| By Elizabeth Solsburg

Communicate with the faithful, now more than ever

COVID-19 is having an impact on the entire world. It has affected the way we live and work — and even the way we worship. With people unable to participate in the Mass, they may be left feeling adrift from their faith and their spiritual lives. Now, more than ever, we need to remind them that they belong to the family of Jesus Christ and to the Church. Now is the most critical time for us to reach into parishioners’ homes in the most effective way we can — with Catholic content sent directly to them. 

In their strategy, the Archdiocese of Vancouver pointed out something crucial that is true for every diocese. Diocesan influence with Catholics is mostly indirect rather than direct. What do they mean? Well, dioceses do not have direct influence on the Mass experience, the quality of the preaching or music. The parish does. Dioceses do not have direct influence on the Catholic education experience, or what small groups provide, or other apostolates. Again, that is mostly the parish, or other Catholic organizations. Dioceses certainly have indirect influence through all the myriad diocesan ministries that support these things. But, they do not directly control many of these things.

Where do dioceses have demonstrable direct influence and connection with Catholics? Diocesan communications. 

With diocesan communications, there is no intermediary at the parochial level. Diocesan communications can keep Catholics connected with their Catholic faith. They provide more than news and information; they also provide formation and inspiration. During this crisis, what is most critical is that the diocese has the ability to provide the only source of Catholic content directly into parishioner homes.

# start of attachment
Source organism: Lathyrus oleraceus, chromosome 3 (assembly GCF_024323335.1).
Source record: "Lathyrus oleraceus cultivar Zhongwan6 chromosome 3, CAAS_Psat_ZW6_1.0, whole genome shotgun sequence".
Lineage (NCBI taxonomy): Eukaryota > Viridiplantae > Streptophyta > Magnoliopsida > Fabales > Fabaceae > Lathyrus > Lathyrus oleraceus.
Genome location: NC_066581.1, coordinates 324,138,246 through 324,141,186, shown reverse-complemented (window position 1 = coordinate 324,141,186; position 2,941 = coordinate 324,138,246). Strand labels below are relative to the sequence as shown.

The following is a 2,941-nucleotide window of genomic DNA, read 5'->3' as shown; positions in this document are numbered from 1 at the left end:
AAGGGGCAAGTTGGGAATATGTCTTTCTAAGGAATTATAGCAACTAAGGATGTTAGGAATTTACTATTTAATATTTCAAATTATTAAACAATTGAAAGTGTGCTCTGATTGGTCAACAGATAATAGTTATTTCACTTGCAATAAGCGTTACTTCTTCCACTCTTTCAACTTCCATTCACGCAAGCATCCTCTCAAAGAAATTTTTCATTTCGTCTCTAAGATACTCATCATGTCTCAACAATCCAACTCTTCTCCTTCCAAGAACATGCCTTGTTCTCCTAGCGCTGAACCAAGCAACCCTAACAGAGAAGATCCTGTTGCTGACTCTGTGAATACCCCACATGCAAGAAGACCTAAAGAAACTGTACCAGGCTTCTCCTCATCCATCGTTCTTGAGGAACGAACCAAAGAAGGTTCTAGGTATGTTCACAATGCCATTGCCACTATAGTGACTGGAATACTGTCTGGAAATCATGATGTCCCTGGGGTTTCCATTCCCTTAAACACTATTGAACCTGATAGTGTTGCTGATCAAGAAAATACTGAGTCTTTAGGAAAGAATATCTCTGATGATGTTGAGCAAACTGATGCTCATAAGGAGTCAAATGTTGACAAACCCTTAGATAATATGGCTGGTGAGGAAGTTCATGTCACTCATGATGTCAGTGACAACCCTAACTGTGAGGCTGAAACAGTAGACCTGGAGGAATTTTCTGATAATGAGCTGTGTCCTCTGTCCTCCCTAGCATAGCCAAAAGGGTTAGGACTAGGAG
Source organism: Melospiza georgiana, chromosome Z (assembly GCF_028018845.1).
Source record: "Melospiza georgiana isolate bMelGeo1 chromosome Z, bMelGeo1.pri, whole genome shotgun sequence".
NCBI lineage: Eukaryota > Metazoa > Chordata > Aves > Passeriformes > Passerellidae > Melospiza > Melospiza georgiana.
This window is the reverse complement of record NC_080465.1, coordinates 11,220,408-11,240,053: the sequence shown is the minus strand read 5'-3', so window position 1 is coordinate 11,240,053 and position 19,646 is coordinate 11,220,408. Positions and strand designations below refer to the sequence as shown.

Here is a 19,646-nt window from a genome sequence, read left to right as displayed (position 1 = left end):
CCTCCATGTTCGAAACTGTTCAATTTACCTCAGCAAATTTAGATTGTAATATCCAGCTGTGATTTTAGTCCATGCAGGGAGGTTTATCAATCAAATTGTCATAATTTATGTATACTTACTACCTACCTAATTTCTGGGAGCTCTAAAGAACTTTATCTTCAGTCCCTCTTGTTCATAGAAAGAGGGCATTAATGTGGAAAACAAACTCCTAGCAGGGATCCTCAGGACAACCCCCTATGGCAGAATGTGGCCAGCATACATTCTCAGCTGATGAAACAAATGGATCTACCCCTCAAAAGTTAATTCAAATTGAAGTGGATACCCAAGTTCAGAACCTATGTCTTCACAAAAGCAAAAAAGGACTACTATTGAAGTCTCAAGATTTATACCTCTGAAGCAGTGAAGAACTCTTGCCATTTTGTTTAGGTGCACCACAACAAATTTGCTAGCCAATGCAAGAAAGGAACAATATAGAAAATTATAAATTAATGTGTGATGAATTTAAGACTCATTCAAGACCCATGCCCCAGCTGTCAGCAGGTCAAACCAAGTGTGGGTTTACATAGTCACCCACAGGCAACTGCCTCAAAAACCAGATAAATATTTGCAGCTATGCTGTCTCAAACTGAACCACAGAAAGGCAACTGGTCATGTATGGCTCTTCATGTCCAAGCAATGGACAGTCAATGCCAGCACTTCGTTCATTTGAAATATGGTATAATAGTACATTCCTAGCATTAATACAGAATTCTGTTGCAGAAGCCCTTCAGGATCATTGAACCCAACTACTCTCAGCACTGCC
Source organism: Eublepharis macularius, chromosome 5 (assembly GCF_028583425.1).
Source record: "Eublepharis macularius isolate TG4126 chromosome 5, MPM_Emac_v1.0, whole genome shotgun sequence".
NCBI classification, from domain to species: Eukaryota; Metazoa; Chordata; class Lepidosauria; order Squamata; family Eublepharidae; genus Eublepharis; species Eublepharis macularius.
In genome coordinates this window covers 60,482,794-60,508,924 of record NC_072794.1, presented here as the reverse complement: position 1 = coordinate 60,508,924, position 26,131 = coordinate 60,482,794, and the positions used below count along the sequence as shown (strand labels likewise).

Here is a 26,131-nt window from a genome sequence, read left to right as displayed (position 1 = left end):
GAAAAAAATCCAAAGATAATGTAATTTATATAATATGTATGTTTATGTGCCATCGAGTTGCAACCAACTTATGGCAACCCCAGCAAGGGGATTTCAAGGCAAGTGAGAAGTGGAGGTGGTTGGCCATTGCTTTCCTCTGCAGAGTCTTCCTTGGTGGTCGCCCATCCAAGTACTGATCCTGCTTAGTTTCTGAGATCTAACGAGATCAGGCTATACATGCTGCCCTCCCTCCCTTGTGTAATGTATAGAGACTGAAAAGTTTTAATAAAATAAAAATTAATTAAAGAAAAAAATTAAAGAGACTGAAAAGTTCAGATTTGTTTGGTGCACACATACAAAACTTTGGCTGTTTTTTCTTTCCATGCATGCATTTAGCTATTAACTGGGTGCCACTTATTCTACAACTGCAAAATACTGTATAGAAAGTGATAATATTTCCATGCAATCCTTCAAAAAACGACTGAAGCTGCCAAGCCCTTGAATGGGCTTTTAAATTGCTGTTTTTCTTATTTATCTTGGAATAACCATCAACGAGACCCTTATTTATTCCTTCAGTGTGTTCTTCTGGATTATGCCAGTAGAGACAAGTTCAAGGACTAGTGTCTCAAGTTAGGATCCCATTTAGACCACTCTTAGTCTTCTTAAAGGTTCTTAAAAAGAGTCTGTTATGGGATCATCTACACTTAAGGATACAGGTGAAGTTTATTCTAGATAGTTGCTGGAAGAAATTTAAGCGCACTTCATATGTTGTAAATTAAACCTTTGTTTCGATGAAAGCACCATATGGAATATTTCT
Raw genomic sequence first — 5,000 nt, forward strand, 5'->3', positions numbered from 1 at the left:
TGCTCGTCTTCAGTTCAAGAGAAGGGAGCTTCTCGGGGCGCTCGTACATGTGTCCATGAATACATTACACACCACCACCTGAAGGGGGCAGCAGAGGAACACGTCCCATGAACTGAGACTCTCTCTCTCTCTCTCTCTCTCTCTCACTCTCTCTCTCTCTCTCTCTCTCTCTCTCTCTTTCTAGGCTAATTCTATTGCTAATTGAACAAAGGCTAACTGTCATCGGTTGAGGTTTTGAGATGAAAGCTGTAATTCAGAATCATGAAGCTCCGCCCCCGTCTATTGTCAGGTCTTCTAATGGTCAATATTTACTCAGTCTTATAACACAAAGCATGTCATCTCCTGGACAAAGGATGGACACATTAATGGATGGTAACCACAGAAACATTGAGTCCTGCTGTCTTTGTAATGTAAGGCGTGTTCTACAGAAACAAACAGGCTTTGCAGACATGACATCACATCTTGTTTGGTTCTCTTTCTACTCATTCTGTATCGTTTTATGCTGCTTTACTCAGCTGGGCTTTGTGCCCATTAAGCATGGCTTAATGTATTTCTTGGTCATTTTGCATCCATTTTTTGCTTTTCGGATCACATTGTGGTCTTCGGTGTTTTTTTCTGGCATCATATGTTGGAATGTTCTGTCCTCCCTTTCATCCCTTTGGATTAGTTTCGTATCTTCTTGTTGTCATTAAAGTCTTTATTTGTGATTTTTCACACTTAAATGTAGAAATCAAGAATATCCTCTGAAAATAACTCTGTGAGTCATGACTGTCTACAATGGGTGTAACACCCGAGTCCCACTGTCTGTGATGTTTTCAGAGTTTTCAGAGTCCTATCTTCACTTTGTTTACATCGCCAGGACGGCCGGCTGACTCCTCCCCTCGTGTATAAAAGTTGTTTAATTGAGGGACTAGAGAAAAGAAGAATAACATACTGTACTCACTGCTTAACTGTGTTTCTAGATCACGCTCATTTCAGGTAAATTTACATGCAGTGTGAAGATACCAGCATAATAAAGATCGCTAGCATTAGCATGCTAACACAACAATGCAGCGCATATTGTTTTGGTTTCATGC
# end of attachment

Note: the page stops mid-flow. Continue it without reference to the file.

Unless the diocese publishes and mails a periodical, CARA (The Center for Applied Research in the Apostolate) indicates that nine out of 10 Catholics will have no Catholic content in their homes. Though most Catholics are on social media, CARA reports that only 4% of Catholics follow anything Catholic on Facebook. Only 4% ever go to a diocesan website. Only 5% listen to Catholic radio and only 7% of Catholics regularly watch Catholic television. The religious nonprofit marketing association says that religious email has an average open rate of only 18%. The only way for Catholic content to get into every Catholic home is for the diocese to publish and mail a periodical. 

In the United States, 57 dioceses mail their publication to every Catholic home. When a diocese invests in communicating directly with parishioners, they provide the air cover that parishes need. Publications will help people reconnect with their parishes once the crisis is over. They can pave the way for Catholics to re-enter into the life of the Church, return  to Mass, to school, to those small groups and apostolates. Catholic content in a diocesan publication reminds people that the Church’s great work of prayer is still going on: that their priests continue to offer Mass for them, that those in consecrated life continue to pray for their physical and spiritual health, and that all of us are united in our desire to come together again and be able to receive Christ in the Eucharist.